found ourselves wandering into an old creaking white clappered church…
This small mountain Methodist church’s original log hewn structure, built in 1820,
is long gone …leaving in its place the current surviving structure which dates to 1902.


(a pic of the church I took several years back during the fall of the year / Cades Cove /
Julie Cook)

I find that there is something not only peaceful about this long empty church but
actually inviting…

The setting which surrounds this bastion of faith beckons to my soul.


(a view looking back to the right of the Chruch / Julie Cook / 2018)

As we walked inside this glimpse of days gone by, breathing in the stale dusty old air,
feeling the ancient wooden planks gently give and squeak underfoot,
I immediately saw the same simple altar with the same simple wooden cross
hung on the wall…of which was still standing after 25 years when I first took a picture
of our son standing at that very same altar as he once thought seminary was in his future,
I felt an immediate sense of coming home.

Yet on this particular visit, splayed open in reverent fashion on the ancient plain
wooden altar, sat a Bible.
A worn open Bible…
And whenever I find a lonely open Bible,
I am always intrigued as to where might this bible be opened…
what passage did a previous visitor find important to leave for
those who followed after…

The Bible was opened to the Book of Lamentations…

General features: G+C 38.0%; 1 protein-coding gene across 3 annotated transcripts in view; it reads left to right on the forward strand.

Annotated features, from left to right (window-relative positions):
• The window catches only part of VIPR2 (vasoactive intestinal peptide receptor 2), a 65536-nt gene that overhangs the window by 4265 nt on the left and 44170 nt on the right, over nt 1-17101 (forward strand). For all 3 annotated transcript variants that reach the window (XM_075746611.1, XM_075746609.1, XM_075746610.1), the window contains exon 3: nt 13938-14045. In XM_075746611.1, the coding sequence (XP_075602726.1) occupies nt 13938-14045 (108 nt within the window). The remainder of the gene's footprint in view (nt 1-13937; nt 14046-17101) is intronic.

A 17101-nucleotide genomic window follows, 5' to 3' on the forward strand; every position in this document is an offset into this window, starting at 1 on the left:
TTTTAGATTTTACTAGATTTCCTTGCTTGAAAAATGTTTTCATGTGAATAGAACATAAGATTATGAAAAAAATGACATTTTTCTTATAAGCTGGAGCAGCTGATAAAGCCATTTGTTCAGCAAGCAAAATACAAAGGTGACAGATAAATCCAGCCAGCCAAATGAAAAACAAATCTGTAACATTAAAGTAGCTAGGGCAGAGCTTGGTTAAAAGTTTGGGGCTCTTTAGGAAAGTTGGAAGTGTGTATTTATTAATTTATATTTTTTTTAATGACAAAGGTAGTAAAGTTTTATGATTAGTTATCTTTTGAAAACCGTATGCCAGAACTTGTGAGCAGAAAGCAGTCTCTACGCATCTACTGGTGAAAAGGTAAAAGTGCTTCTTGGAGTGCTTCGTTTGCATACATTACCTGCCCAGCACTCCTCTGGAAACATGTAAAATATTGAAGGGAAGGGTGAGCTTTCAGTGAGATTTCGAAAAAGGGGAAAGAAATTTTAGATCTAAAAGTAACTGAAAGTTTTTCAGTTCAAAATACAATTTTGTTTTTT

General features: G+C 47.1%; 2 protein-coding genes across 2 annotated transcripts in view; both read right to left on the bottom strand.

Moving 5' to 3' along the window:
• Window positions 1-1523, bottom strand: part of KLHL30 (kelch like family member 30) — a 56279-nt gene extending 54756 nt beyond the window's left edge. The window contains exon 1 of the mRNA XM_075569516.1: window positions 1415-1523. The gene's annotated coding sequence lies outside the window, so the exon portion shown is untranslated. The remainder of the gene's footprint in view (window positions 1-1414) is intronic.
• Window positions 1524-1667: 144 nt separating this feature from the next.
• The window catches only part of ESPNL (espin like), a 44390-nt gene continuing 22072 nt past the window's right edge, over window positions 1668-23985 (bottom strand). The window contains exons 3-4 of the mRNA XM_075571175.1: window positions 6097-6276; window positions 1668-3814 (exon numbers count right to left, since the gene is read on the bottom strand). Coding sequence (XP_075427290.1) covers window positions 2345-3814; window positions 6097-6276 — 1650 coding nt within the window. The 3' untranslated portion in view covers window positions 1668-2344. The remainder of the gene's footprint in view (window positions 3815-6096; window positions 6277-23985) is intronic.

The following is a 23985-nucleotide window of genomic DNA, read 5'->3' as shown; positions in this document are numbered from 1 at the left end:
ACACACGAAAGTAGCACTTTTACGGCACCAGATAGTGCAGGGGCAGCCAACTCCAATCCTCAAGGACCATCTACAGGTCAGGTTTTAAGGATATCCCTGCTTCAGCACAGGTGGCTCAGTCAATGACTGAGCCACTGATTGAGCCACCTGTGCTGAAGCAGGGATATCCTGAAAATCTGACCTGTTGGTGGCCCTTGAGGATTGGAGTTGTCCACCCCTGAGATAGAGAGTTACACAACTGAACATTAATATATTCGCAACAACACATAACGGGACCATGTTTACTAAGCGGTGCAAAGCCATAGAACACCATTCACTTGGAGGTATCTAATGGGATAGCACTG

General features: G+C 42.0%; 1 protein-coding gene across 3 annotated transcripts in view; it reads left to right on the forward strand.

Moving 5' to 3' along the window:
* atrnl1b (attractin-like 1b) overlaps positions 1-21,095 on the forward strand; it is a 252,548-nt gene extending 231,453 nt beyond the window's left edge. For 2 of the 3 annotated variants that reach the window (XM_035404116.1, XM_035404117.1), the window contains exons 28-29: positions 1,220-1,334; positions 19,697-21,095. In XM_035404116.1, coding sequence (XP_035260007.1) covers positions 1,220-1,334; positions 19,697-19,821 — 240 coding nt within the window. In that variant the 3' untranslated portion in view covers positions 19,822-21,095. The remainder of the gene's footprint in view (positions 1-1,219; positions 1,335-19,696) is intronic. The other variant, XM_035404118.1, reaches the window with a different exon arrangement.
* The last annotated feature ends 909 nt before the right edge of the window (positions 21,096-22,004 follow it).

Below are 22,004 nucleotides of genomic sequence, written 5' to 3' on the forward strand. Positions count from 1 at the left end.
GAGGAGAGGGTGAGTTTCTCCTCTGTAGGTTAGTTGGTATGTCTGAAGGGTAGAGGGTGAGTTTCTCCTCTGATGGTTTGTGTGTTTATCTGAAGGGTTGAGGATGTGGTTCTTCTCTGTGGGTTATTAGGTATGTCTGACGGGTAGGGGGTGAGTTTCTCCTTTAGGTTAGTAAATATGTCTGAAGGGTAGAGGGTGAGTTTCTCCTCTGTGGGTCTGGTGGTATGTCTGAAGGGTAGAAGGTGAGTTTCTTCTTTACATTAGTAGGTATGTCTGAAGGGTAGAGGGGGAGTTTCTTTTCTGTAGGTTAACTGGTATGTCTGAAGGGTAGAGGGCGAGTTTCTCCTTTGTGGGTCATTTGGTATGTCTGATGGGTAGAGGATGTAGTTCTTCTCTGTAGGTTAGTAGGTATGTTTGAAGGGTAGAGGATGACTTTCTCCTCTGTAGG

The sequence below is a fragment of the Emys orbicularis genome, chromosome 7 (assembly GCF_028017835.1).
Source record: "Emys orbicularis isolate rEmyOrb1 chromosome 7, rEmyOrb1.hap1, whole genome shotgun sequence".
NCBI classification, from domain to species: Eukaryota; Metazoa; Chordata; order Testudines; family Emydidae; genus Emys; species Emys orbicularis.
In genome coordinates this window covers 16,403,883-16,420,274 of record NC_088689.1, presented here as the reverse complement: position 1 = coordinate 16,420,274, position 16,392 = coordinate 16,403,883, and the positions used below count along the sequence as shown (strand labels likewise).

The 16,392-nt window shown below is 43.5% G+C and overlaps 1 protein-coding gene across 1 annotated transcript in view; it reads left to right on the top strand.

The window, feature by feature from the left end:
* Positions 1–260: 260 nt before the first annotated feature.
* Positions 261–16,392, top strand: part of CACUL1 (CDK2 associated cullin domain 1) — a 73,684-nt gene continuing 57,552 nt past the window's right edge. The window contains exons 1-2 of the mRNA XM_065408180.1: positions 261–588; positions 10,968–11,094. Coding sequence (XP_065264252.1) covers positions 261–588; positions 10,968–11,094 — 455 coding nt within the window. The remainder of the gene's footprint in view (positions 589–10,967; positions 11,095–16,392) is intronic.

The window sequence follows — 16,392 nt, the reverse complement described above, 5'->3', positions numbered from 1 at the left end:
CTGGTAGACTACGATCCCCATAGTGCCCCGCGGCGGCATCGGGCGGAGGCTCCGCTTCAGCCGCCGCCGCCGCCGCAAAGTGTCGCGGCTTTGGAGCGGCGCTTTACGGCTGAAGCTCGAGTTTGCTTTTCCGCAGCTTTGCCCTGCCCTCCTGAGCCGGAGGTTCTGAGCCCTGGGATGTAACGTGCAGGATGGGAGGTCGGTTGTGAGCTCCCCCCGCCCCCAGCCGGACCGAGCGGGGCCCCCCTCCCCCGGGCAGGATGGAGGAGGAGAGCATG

with one section of verse shining like a blinding light…
Lamentations 3:20-24

My soul hath them still in remembrance, and is humbled in me.

This I recall to my mind, therefore have I hope.

It is of the Lord’s mercies that we are not consumed, because his compassions fail not.

They are new every morning: great is thy faithfulness.

The Lord is my portion, saith my soul; therefore will I hope in him.

So given Mr. Chesterton’s words regarding our tendency to take politics
(and our current state of events) way too seriously,
of which is oh so easy to do with one click of a button, it is a deep comfort
to see those long-standing words still there, still consistant, still constant…
a reminder that despite our dire current state of affairs,
the Lord remains my portion as my hope rests only in Him…

19 comments on “sanity remains despite insanity’s fight for dominance

  1. atimetoshare.me says:

    Amen and thanks for another great art history lesson. You must’ve been an amazing teacher.

  2. Dawn Marie says:

    Hugs to you for a hauntingly beautiful post! Perhaps the mushroom was a prelude as His ‘shelf’ you were being lead toward, (to the altar – which the Word stood upon.)

  3. oneta hayes says:

    Love your title. It says so much.

  4. Salvageable says:

    Lovely photographs, and that you for sharing about Mr. C. J.

  5. hatrack4 says:

    Your initial quote is interesting. I just posted “Who to Trust?” on the topic of not trusting the government, politicians, etc. I guess great minds think alike? Nah, I think God had something to do with it.

    I’ve read Father Brown, but I did not know Chesterton’s background. Thanks.

  6. Citizen Tom says:

    Have not read as many of G. K. Chesterton’s works as I wish, but Lord willing, I still have time. In the next life if not this one.

    You didn’t ask, but do I think that Chesterton quote is correct? I wonder. Since I have never read the essay that quote came from, I am not entirely certain of the context.

    I do think we make politics too important. However, governments now strive more than ever to control what we think. Nazis and Communists can be quite bloody about it. Yet even when Chesterton lived, he should have observed something about the regimes of sultans. They are run by Muslims, Muslims who persecute non-Muslims with unrelenting fervor.